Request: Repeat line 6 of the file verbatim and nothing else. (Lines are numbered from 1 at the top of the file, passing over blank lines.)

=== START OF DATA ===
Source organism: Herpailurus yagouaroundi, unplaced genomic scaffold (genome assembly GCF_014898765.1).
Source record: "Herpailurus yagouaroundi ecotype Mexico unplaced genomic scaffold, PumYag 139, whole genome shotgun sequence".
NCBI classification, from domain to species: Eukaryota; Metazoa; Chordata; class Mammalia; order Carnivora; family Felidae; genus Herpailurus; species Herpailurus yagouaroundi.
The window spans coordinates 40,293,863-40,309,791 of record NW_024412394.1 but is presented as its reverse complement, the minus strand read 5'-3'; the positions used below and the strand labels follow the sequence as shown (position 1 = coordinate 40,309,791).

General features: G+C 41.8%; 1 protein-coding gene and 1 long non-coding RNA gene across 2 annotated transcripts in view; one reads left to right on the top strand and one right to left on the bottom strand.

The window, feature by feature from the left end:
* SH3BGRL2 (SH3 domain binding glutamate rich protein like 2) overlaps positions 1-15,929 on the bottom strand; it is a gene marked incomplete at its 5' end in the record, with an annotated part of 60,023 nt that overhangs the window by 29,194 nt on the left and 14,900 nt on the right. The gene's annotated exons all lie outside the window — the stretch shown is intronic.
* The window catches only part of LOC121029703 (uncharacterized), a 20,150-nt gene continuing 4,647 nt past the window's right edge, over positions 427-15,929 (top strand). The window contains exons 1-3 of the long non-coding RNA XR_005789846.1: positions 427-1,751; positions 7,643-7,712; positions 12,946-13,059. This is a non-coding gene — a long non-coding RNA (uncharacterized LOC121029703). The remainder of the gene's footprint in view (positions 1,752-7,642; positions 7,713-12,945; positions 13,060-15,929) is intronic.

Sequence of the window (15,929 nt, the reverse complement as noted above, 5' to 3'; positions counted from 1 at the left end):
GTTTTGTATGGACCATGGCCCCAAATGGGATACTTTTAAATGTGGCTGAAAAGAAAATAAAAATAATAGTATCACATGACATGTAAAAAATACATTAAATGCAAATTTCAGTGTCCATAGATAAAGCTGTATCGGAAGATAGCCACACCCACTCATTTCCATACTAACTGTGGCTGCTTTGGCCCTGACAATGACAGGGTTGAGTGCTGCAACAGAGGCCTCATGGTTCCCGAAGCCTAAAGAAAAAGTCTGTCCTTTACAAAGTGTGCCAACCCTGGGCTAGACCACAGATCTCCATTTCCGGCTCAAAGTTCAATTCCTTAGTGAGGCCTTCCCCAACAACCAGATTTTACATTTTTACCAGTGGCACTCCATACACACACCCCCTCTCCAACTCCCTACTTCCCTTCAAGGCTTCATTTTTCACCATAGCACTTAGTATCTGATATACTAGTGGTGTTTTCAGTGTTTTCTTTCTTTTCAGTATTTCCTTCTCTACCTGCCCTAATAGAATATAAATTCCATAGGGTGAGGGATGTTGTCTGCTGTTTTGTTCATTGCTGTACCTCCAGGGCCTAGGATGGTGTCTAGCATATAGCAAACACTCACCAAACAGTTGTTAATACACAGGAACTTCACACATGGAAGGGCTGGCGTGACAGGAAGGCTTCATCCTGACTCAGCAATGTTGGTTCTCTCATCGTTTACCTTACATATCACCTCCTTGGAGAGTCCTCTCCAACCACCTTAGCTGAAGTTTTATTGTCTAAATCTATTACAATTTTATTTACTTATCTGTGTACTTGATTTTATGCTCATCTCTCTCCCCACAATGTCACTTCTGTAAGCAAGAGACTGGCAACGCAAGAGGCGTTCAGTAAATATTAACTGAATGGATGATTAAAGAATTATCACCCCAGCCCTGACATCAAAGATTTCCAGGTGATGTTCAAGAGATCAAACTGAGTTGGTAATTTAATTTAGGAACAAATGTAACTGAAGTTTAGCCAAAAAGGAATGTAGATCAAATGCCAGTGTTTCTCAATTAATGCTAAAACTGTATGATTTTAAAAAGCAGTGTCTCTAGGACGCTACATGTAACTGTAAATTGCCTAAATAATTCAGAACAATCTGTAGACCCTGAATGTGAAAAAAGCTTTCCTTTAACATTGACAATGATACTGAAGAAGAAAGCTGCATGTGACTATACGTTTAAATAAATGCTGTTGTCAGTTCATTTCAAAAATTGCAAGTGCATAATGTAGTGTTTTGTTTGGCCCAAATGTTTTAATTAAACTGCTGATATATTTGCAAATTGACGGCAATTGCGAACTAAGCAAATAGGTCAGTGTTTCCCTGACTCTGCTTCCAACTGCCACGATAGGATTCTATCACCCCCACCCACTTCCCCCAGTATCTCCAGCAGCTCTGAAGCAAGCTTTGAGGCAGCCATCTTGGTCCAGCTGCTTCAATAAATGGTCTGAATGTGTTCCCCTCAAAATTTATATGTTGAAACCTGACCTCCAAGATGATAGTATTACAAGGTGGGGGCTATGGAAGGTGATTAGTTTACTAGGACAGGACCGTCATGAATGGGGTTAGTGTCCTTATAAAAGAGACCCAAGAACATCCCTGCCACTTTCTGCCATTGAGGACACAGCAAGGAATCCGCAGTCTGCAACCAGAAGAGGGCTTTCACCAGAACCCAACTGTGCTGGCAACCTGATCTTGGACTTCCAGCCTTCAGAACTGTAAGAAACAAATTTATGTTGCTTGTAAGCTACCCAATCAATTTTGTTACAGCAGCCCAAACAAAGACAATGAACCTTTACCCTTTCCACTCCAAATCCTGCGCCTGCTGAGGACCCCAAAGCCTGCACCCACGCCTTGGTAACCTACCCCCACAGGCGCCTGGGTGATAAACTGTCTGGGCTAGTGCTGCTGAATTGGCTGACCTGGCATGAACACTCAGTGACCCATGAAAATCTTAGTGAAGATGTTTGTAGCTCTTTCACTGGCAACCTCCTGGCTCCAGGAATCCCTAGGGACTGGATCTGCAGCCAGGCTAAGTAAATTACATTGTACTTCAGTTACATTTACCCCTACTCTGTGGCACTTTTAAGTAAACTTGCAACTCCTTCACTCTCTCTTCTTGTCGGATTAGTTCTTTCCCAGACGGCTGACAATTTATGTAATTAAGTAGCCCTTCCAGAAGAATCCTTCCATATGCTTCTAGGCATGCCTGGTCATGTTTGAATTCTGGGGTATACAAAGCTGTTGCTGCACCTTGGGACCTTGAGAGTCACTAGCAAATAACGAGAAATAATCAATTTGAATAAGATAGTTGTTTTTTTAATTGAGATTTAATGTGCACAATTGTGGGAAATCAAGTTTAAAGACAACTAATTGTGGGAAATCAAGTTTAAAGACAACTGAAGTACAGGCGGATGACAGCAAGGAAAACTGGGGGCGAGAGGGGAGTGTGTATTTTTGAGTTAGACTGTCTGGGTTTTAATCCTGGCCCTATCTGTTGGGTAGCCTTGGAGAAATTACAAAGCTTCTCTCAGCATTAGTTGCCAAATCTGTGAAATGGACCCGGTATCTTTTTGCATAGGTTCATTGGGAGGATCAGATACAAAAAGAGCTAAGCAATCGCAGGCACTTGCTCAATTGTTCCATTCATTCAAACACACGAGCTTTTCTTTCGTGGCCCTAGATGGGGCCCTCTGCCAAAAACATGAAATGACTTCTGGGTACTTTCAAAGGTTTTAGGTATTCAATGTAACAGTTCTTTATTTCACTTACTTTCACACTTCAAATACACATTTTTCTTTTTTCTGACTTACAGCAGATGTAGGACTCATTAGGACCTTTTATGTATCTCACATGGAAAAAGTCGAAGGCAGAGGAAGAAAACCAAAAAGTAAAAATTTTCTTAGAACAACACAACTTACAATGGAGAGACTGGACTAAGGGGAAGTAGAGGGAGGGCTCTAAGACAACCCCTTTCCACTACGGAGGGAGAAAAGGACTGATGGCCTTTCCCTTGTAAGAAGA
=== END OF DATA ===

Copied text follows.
The window, feature by feature from the left end: